Monday, March 20, 2017

sci-fi classics - Forbidden Planet and 2001: A Space Odyssey

I've reviewed two classic science fiction  movies on my Cult Movie Reviews blog. Forbidden Planet is arguably the most admired sci-fi movies of the 1950s while Stanley Kubrick's 2001: A Space Odyssey is almost certainly the most admired of 1960s sci-fi films, providing a good opportunity for a back-to-back comparison. This is especially so since both movies are available on Blu-Ray and they're movies that really need to be seen in that format.

Here are the links to my reviews - Forbidden Planet and 2001: A Space Odyssey.

Sunday, March 12, 2017

The Falcon and the Co-eds (1943)

The Falcon and the Co-eds was the seventh of the sixteen RKO Falcon movies. Tom Conway starred as the debonair sleuth Tom Lawrence (known as the Falcon) and the result is eminently satisfactory B-movie entertainment.

Jane Harris, a pupil at the exclusive Blue Cliff Seminary for Girls, contacts the Falcon with a story that one of the teachers there has been murdered. The Falcon doesn’t take her story seriously but when she takes extreme measures to get his attention (by stealing his car) he decides that perhaps it wouldn’t do any harm to do a little investigating. 

The teacher supposedly died of heart failure but the Falcon is prepared to admit at least the possibility that there might have been more to it.

The initial clue that led Jane Harris to suspect murder came from another student, Marguerita Serena (Rita Corday). Marguerita is widely believed by to be clairvoyant and she had predicted that there would be a murder. Marguerita has other issues apart from her psychic powers. Her father was rumoured to have been insane and to have committed suicide and Margeurita is haunted by the fear of madness.

The Falcon discovers that several of the staff members of the college have things they wish to hide. There is some doubt as to whether Dr Anatole Graelich, who teaches psychology at Blue Cliff, entered the country legally. The behaviour of Vicky Gaines (Jean Brooks) is somewhat suspicious, as is the behaviour of music teacher Mary Phoebus (Isabel Jewell).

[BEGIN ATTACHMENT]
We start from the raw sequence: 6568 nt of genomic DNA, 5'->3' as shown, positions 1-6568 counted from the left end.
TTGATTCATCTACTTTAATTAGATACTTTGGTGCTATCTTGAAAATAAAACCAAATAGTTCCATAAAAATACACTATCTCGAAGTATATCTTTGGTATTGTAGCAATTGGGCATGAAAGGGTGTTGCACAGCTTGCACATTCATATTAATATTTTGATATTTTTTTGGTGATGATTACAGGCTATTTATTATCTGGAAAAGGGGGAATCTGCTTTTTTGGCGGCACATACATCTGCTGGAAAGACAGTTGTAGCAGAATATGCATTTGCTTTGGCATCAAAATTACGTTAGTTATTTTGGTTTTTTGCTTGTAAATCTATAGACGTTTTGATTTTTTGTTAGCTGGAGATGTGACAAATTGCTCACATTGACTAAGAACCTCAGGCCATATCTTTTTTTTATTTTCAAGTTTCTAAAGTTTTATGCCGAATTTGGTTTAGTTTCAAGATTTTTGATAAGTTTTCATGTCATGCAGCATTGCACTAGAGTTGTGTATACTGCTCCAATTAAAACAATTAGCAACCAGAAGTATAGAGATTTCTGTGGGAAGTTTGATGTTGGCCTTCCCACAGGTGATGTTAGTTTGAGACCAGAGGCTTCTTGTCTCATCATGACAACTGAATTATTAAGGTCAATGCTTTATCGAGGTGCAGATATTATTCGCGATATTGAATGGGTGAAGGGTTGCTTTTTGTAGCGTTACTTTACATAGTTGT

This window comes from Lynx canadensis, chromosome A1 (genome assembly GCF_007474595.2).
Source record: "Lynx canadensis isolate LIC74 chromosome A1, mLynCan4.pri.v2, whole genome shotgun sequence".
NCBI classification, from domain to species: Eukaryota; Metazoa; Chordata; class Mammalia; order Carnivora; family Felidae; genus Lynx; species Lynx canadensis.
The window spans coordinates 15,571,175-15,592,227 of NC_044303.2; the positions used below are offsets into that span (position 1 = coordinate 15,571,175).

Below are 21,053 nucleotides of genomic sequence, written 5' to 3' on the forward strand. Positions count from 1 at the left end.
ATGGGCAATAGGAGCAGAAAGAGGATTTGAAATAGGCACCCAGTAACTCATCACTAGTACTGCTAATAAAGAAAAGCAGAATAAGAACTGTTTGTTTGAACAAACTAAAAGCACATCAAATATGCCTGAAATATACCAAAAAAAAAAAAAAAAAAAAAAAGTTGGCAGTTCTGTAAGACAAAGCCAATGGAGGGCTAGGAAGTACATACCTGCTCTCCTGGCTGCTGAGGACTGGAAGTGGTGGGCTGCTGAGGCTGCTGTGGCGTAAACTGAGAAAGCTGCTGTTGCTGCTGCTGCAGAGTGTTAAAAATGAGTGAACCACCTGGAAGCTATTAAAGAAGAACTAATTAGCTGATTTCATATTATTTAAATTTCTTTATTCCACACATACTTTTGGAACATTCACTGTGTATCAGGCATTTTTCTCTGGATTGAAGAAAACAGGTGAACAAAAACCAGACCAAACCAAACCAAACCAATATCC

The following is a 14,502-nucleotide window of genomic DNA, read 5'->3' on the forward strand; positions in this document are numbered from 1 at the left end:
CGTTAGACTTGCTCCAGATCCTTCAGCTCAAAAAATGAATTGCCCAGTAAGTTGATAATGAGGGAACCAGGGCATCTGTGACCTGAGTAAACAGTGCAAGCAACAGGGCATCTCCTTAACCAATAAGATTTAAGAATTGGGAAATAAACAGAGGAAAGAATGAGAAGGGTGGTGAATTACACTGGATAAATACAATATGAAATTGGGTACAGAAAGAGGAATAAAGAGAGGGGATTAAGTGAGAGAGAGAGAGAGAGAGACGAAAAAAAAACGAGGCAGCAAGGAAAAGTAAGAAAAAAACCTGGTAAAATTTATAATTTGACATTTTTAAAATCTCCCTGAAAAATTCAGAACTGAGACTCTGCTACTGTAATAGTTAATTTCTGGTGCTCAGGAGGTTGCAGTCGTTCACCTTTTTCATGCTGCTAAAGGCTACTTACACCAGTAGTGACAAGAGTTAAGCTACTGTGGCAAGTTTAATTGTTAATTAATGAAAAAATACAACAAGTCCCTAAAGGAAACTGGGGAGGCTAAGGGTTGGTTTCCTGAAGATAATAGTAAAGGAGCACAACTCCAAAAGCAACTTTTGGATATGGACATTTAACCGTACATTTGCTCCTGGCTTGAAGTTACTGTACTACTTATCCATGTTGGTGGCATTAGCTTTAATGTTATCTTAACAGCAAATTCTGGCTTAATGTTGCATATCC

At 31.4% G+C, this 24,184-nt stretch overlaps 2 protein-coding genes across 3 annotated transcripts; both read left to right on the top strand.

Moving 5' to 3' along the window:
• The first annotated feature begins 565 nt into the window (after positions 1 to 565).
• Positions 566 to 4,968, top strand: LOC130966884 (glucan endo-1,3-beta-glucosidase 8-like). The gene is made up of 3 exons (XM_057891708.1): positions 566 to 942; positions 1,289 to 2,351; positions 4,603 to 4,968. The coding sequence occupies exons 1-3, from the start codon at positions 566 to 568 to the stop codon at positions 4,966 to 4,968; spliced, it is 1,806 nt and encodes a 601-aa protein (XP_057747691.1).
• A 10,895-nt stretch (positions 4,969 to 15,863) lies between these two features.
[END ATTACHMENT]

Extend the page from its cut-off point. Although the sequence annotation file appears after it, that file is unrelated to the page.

And Marguerita has predicted that another murder is about to be committed.

It all leads up to a tense and exciting cliff-top finale.

The hints of the supernatural, or the paranormal, are not allowed to overwhelm the story but they do add some interestingly spooky atmosphere.

Writer Ardel Wray provides a good solid mystery plot. William Clemens does a more than capable job directing and keep things moving along at a brisk pace. J. Roy Hunt’s cinematography, given the B-movie budgetary limitations, is quite impressive.

Tom Conway as the Falcon is suave and charming and has the necessary charisma. The supporting cast is quite strong and all the performances are effective.

Comic relief is a regrettable but inescapable fact of life in Hollywood B-features of this era. In this film the comic relief is provided by the blustering Inspector Timothy Donovan (Cliff Clark) and his bumbling subordinate Detective Bates (Edward Gargan) and they’re reasonaby amusing. Additional comic elements are contributed by the three daughters of the college’s caretaker. The three girls are known collectively as the Three Ughs and they’re a delight (and genuinely funny).

The Falcon and the Co-eds has been released as part of a Warner Archive Falcon boxed set. I caught this one on TCM. The TCM print is quite acceptable.

The Falcon and the Co-eds is a very worthy entry in the Falcon movie cycle. The balance between the mystery and the more light-hearted elements is just right and the whole thing is bright and breezy and thoroughly enjoyable. Highly recommended.

Saturday, March 4, 2017

The White Trap (1959)

The White Trap is a 1959 British crime thriller and while it’s very much a B-movie it’s a very very good B-movie that turns out to be not quite what was expected. And there is perhaps just a hint of film noir here.